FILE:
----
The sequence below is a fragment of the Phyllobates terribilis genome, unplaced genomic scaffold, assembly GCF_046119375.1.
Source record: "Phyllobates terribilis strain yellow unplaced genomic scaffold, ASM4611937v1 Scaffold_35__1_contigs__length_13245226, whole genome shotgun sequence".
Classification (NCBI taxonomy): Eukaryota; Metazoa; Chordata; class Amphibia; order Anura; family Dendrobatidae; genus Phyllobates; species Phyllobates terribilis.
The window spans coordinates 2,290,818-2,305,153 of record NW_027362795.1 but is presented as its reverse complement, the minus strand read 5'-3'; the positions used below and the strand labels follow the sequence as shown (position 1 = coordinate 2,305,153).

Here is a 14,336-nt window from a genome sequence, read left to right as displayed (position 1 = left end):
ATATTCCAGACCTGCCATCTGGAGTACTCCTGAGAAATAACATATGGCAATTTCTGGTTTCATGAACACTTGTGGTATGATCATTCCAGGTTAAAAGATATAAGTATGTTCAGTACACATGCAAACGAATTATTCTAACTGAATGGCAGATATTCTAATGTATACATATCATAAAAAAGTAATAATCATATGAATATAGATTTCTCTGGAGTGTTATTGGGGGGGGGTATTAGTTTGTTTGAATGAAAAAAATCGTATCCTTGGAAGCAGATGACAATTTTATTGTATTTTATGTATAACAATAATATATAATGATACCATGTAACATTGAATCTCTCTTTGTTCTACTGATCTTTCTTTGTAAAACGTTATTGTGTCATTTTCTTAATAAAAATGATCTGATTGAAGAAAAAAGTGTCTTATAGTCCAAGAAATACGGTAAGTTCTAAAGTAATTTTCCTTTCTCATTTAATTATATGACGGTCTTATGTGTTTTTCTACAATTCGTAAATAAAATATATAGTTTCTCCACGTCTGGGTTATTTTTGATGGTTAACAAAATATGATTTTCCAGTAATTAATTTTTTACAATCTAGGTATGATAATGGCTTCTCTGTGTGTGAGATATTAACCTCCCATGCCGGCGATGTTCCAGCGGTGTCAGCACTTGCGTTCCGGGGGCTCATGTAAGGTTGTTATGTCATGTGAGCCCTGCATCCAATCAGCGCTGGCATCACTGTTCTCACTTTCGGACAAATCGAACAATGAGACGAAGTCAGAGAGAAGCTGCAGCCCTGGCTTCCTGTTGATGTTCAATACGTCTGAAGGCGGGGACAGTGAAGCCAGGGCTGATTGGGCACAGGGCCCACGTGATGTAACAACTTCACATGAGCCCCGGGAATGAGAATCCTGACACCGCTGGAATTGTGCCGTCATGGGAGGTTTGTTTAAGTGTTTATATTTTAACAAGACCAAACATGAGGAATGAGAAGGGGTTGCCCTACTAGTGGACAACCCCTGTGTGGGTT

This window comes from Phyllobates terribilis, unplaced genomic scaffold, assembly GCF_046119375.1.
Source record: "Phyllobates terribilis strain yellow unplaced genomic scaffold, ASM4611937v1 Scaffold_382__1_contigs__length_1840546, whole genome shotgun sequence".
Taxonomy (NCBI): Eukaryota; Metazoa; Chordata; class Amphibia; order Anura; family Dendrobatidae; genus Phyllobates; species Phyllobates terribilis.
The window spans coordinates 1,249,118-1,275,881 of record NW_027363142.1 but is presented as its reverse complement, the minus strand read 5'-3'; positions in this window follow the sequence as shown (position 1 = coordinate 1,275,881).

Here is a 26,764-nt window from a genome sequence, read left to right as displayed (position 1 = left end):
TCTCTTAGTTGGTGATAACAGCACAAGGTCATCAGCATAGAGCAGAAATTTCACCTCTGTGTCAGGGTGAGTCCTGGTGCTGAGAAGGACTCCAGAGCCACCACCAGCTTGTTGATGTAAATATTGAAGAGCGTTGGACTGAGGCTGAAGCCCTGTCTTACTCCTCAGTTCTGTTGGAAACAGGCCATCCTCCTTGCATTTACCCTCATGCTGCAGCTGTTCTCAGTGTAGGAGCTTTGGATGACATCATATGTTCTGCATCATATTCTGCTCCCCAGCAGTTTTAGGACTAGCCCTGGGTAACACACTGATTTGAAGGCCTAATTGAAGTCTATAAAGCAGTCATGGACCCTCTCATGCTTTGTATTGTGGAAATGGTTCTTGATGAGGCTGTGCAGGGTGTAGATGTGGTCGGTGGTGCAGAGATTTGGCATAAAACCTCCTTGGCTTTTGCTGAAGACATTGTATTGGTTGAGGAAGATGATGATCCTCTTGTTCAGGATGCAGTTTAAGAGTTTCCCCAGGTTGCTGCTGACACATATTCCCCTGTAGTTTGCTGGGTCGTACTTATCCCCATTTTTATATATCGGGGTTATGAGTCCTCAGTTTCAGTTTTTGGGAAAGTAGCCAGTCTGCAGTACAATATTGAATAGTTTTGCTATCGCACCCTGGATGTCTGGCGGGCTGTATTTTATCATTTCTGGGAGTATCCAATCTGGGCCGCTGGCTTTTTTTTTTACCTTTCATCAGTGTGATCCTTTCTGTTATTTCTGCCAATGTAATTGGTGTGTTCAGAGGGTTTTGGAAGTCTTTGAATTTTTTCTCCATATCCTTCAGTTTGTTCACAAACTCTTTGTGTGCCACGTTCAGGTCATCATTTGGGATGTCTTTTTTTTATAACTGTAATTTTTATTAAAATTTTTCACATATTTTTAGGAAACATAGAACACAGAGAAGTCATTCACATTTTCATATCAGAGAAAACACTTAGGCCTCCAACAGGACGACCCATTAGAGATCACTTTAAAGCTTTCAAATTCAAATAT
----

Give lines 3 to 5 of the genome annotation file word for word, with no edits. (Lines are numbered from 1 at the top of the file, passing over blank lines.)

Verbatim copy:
Classification (NCBI taxonomy): Eukaryota; Metazoa; Chordata; class Amphibia; order Anura; family Dendrobatidae; genus Phyllobates; species Phyllobates terribilis.
The window spans coordinates 2,290,818-2,305,153 of record NW_027362795.1 but is presented as its reverse complement, the minus strand read 5'-3'; the positions used below and the strand labels follow the sequence as shown (position 1 = coordinate 2,305,153).

Here is a 14,336-nt window from a genome sequence, read left to right as displayed (position 1 = left end):